Microsoft's Week: IE Vulnerabilities, Bing Upgrades and Rumored Apple Talks

 
 
By Nicholas Kolakowski  |  Posted 2010-01-24 Email Print this article Print
 
 
 
 
 
 
 

Microsoft's week involved patching a number of security flaws in Internet Explorer, which were apparently exploited in a wide-ranging attack against Google and dozens of other U.S. companies, and taking its Bing Maps Silverlight site out of beta. In addition, Microsoft was rumored to be in talks with Apple to possibly use Bing as the default search engine for the iPhone, perhaps a sign of increased tensions between Google and Apple as both companies attempt to gain and hold market share in the smartphone operating system space.

Microsoft's week revolved around patching a number of security flaws in Internet Explorer, and around the future of Bing.

Arguably the biggest news on the Bing front came courtesy of Apple, which is allegedly engaged in discussions with Redmond over possibly using the search engine as the default for the iPhone.

That news, which came from a Jan. 20 story published in BusinessWeek, drew its information from "two people familiar with the matter," although a Microsoft spokesperson refused to comment on the issue to eWEEK beyond a standard-issue statement about not commenting "on rumors or speculation."

Google's search engine is currently the iPhone default, but increased competition between Apple and Google in the smartphone operating system arena may have rendered the relationship between the two companies somewhat more acrimonious, if BusinessWeek's sources are to be taken at face value.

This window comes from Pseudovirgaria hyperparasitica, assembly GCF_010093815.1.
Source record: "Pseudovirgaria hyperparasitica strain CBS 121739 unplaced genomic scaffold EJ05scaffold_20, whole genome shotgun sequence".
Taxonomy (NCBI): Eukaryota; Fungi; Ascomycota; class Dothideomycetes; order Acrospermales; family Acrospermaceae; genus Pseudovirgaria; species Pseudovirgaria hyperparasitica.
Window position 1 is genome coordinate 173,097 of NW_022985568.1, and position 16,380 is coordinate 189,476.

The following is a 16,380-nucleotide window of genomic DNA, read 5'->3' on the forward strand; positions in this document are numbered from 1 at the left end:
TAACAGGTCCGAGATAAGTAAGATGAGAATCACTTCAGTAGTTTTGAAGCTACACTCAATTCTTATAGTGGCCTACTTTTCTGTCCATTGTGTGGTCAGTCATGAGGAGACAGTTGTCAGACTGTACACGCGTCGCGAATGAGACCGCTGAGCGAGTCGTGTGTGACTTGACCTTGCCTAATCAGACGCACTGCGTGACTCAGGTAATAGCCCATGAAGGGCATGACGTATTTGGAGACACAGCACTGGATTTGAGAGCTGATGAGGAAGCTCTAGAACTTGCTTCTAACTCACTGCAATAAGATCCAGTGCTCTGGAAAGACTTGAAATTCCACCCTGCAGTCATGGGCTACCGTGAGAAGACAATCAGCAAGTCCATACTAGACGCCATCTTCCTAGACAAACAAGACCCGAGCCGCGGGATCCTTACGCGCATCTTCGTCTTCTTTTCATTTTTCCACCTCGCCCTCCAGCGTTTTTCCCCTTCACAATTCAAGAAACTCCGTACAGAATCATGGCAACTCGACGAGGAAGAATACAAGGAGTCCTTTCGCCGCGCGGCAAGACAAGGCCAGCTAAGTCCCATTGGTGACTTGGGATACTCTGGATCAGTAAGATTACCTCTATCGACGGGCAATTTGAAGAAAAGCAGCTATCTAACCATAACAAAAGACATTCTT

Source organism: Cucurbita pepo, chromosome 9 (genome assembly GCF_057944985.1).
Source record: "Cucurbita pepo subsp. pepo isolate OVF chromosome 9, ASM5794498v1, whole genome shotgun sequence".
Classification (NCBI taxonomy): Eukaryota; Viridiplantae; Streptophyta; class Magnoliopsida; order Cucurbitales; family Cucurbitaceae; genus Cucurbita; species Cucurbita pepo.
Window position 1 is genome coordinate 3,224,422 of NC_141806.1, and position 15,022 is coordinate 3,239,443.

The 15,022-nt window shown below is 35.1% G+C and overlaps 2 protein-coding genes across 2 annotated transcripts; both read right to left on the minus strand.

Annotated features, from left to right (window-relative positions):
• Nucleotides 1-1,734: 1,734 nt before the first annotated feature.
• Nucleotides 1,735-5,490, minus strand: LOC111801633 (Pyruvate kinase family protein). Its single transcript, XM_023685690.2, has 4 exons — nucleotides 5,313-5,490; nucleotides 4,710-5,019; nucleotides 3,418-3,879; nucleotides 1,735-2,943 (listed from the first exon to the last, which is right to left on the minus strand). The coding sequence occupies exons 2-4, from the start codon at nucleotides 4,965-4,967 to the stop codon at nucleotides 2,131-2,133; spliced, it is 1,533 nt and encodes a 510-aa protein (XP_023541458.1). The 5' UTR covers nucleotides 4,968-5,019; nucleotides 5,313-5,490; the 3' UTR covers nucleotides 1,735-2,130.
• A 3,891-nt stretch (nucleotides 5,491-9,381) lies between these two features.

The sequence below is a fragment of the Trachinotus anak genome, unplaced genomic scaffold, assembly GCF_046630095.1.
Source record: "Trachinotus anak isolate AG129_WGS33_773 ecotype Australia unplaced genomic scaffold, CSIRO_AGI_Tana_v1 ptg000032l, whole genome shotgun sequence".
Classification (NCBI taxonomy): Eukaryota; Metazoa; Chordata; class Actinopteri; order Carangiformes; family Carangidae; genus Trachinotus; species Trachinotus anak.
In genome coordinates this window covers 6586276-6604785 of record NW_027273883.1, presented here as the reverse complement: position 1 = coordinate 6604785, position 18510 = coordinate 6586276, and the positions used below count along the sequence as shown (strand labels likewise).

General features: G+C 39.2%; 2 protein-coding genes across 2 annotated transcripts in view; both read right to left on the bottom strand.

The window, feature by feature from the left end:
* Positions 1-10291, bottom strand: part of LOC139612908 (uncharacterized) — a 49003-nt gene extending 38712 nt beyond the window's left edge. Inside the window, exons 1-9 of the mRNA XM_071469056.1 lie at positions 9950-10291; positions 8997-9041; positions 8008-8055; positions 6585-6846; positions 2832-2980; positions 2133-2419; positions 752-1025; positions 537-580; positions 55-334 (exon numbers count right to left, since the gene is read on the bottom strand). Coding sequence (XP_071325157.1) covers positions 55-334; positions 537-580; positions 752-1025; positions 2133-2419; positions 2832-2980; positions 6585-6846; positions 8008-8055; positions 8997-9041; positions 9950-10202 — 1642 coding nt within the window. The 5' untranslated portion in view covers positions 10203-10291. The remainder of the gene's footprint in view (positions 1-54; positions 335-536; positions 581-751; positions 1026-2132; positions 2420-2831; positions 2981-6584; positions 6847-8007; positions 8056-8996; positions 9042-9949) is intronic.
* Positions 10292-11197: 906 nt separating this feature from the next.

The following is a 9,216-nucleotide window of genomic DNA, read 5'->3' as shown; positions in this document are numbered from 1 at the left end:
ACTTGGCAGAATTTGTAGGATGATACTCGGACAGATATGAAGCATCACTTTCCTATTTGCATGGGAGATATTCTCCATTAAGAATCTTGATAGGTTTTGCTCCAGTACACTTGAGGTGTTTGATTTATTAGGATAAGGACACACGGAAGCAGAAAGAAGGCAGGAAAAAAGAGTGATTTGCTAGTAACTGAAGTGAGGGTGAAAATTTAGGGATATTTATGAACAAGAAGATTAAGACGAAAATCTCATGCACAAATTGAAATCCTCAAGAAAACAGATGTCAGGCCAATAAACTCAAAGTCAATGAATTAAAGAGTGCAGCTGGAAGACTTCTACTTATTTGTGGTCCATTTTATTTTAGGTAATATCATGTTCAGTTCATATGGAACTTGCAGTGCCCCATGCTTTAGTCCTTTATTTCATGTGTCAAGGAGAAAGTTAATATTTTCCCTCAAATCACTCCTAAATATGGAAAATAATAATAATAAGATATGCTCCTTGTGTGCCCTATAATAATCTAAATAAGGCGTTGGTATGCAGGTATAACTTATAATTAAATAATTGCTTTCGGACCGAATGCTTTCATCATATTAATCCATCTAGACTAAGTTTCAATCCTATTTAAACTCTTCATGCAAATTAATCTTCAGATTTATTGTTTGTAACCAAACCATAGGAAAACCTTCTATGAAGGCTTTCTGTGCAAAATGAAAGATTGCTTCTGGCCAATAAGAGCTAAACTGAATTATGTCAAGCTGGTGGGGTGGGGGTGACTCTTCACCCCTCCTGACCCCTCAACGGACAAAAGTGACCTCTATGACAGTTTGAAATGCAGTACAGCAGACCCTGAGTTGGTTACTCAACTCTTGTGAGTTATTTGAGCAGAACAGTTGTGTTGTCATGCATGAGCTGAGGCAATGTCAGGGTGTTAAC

In any case, making Bing the default search engine on the iPhone would perhaps translate into added market share for Microsoft in the U.S. mobile search space. According to statistics site StatCounter, Google occupied around 95.26 percent of the market as of Jan. 10, while Bing occupied a comparatively tiny 0.59 percent. Research by Nielsen pegged the respective companies' numbers a little differently, with Google claiming 86 percent of the mobile search market and Bing 11 percent.

This news emerged just as Microsoft announced several changes to Bing. Perhaps the most significant, at least from the end-user perspective, came in relation to privacy: On Jan. 18, Microsoft announced that it would delete the stored IP addresses of Bing users after six months, apparently in response to privacy concerns from advocates and regulators.

"We will delete the entire Internet Protocol address associated with search queries at six months rather than 18 months," Peter Cullen, Microsoft's chief privacy strategist, wrote in a Jan. 18 posting on the Microsoft On The Issues blog. "This change is the result of a number of factors including a continuing evaluation of our business needs, the current competitive landscape and our ongoing dialogue with privacy advocates, consumer groups and regulators."

Specifically, Cullen cited the Article 29 Working Party, a group of 27 European national data protection regulators who advise the European Commission "and other EU institutions on data protection." That group has offered guidelines for protecting user data online, in particular the amount of time that companies retail IP addresses and other search data. Given the Article 29 Working Party's advisory capacity to the European Commission, with whom Microsoft has wrestled on antitrust issues in the past, the decision to limit Bing's data retention may signal an attempt to avoid another regulatory battle.